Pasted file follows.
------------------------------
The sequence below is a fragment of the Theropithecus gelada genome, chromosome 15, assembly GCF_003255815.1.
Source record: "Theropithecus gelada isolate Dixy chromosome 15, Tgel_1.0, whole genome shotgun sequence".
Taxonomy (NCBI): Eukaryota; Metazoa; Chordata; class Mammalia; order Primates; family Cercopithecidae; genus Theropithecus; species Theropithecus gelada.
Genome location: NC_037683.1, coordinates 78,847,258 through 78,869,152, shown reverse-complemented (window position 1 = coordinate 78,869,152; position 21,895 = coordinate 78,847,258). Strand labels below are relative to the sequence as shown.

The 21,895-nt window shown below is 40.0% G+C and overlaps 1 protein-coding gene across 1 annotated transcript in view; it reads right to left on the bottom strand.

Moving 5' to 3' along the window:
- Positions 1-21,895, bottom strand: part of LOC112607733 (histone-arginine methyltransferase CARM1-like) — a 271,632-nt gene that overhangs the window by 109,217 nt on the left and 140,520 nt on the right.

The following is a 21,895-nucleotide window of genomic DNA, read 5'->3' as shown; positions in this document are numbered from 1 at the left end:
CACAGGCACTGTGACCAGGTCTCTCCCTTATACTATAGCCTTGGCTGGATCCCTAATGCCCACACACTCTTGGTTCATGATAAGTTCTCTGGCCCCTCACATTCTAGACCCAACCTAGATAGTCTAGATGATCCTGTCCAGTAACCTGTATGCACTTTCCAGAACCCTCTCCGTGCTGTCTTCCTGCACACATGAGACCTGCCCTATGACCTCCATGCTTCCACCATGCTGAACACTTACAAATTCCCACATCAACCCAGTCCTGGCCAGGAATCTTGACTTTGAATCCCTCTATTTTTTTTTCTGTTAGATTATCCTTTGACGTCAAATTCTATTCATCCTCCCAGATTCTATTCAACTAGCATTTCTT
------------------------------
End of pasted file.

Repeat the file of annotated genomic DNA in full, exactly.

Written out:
The sequence below is a fragment of the Theropithecus gelada genome, chromosome 15, assembly GCF_003255815.1.
Source record: "Theropithecus gelada isolate Dixy chromosome 15, Tgel_1.0, whole genome shotgun sequence".
Taxonomy (NCBI): Eukaryota; Metazoa; Chordata; class Mammalia; order Primates; family Cercopithecidae; genus Theropithecus; species Theropithecus gelada.
Genome location: NC_037683.1, coordinates 78,847,258 through 78,869,152, shown reverse-complemented (window position 1 = coordinate 78,869,152; position 21,895 = coordinate 78,847,258). Strand labels below are relative to the sequence as shown.

The 21,895-nt window shown below is 40.0% G+C and overlaps 1 protein-coding gene across 1 annotated transcript in view; it reads right to left on the bottom strand.

Moving 5' to 3' along the window:
- Positions 1-21,895, bottom strand: part of LOC112607733 (histone-arginine methyltransferase CARM1-like) — a 271,632-nt gene that overhangs the window by 109,217 nt on the left and 140,520 nt on the right.

The following is a 21,895-nucleotide window of genomic DNA, read 5'->3' as shown; positions in this document are numbered from 1 at the left end:
CACAGGCACTGTGACCAGGTCTCTCCCTTATACTATAGCCTTGGCTGGATCCCTAATGCCCACACACTCTTGGTTCATGATAAGTTCTCTGGCCCCTCACATTCTAGACCCAACCTAGATAGTCTAGATGATCCTGTCCAGTAACCTGTATGCACTTTCCAGAACCCTCTCCGTGCTGTCTTCCTGCACACATGAGACCTGCCCTATGACCTCCATGCTTCCACCATGCTGAACACTTACAAATTCCCACATCAACCCAGTCCTGGCCAGGAATCTTGACTTTGAATCCCTCTATTTTTTTTTCTGTTAGATTATCCTTTGACGTCAAATTCTATTCATCCTCCCAGATTCTATTCAACTAGCATTTCTT